Ever since Sri Lanka went on to win the World Cup in 1996, they have been highly impressive at major ICC events, but victory at the big moment has somehow eluded them in recent years. They made it to the World Cup final again in 2007 and 2011, but were beaten comfortably. They also made it to the World T20 final once when they went down to Pakistan. Even the Champions Trophy victory back in 2002 was shared with India after rain played spoilsport. This must have been in Sri Lanka’s mind as they headed into the final edition of the Champions Trophy.
Having lost the first game to New Zealand in a close encounter, a defeat against England at the Kennington Oval on Thursday would have meant curtains for Sri Lanka as far as this tournament is concerned. And the fact that Lanka have been deprived of a major trophy in spite of the present of some stalwarts in the side over the last decade would have been playing on the minds of some seniors. This is something that must have inspired former skipper Kumar Sangakkara to play one of the best ODI knocks under pressure, chasing a big total.
Lanka were definitely on the back foot after Ravi Bopara tore into the Lankan bowling at the death, giving England a significant advantage at the halfway stage. However, Sangakkara’s assured presence out in the middle kept Sri Lanka’s hopes alive right through, so much so that in the end the Lankans got home rather comfortably. The experience of Sangakkara under the tense situation came through as he kept caressing the ball and finding the boundaries at opportune moments. The fact that Sangakkara batted right till the end meant that the others could bat around him.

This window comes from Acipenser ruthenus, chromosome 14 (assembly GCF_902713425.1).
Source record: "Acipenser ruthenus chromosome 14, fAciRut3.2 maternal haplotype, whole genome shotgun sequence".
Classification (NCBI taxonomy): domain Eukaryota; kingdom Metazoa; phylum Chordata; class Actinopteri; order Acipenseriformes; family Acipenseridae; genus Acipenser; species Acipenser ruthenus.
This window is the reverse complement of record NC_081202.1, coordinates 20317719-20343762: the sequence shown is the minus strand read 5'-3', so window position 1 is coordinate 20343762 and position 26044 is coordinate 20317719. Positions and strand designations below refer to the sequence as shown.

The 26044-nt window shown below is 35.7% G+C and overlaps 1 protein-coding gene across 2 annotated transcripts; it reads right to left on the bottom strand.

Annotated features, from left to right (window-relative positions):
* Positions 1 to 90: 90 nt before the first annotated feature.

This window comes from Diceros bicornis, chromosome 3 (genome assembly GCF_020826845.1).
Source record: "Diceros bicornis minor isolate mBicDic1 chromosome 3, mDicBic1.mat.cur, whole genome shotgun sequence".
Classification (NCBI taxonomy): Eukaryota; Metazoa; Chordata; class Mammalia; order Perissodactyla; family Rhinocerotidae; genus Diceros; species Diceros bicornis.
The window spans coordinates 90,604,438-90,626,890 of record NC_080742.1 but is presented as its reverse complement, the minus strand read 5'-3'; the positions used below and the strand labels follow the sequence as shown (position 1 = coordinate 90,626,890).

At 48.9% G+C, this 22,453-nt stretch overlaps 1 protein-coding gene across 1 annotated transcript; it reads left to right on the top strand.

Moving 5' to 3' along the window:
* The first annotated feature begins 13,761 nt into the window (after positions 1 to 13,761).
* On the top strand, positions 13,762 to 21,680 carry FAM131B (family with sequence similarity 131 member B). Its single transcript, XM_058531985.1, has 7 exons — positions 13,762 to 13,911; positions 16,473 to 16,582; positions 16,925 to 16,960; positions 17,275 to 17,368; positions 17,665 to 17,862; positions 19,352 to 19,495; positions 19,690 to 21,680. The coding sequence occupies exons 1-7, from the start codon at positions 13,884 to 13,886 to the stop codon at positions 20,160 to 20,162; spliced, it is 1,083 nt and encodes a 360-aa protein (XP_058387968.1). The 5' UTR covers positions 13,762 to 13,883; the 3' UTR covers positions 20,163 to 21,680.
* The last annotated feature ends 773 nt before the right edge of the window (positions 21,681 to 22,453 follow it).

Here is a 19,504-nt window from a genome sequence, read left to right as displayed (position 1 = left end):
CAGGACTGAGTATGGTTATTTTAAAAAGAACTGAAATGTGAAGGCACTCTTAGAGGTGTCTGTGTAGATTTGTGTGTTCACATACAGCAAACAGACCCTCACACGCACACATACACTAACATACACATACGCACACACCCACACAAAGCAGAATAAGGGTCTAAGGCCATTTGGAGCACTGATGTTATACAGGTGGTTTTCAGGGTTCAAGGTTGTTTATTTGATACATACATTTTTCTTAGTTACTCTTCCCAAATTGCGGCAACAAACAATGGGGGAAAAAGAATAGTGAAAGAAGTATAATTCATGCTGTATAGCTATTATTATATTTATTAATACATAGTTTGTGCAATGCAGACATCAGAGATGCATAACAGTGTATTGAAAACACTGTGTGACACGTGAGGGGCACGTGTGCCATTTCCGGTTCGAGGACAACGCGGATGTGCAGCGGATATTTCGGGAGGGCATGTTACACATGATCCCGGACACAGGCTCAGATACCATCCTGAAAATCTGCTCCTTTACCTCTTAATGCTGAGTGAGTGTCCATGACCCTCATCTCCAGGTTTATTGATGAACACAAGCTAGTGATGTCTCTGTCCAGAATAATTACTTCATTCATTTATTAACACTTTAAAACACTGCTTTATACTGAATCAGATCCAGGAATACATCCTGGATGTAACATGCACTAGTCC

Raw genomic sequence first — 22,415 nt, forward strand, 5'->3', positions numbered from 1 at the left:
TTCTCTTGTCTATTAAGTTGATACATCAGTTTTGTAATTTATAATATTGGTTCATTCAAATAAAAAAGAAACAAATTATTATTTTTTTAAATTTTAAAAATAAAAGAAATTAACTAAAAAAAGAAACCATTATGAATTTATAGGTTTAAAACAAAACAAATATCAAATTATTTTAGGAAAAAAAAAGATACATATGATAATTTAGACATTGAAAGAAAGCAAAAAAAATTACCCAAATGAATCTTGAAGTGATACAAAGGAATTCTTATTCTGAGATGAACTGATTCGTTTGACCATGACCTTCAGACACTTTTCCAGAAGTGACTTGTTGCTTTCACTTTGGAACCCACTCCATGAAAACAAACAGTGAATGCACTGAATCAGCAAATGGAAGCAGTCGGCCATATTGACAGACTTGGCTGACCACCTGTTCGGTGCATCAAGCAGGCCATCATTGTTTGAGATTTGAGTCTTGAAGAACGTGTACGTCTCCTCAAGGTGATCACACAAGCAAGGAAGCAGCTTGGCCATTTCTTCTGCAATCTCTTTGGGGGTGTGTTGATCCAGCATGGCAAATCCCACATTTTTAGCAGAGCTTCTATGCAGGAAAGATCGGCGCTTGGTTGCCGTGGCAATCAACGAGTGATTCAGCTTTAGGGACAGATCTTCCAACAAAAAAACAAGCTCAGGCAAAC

In fact, Lanka’s chased proved that even in the era of power plays, a match can be won playing in the traditional style. In typical 90’s type chase, Sangakkara anchored the innings to perfection. With the southpaw getting the big hundred, the smaller contributions from the rest proved fruitful in the bigger picture. To their credit, Tillakaratne Dilshan and Mahela Jayawardene hung around long enough for Sri Lanka to build two crucial partnerships. The decision to send Nuwan Kulasekara in was a rather surprising one, but the medium pacer made it work with some smart hitting, ensuring the desired run rate was maintained. Since it came off, it looked like a masterstroke.
There was nothing much the England bowlers could do on a day when Sangakkara blocked every hope of victory for them. Still, it must be stated that they could have been better when the pressure was on. Stuart Broad and Tim Bresnan went for plenty, and the part-time bowling of Joe Root was rather shabby. In fact, it was only James Anderson who made an impact. England were better with the bat; skipper Alastair Cook, Jonathan Trott and Root coming up with impressive half-centuries. But, everything paled in comparison to Sangakkara’s genius on the day.
--By A Cricket Analyst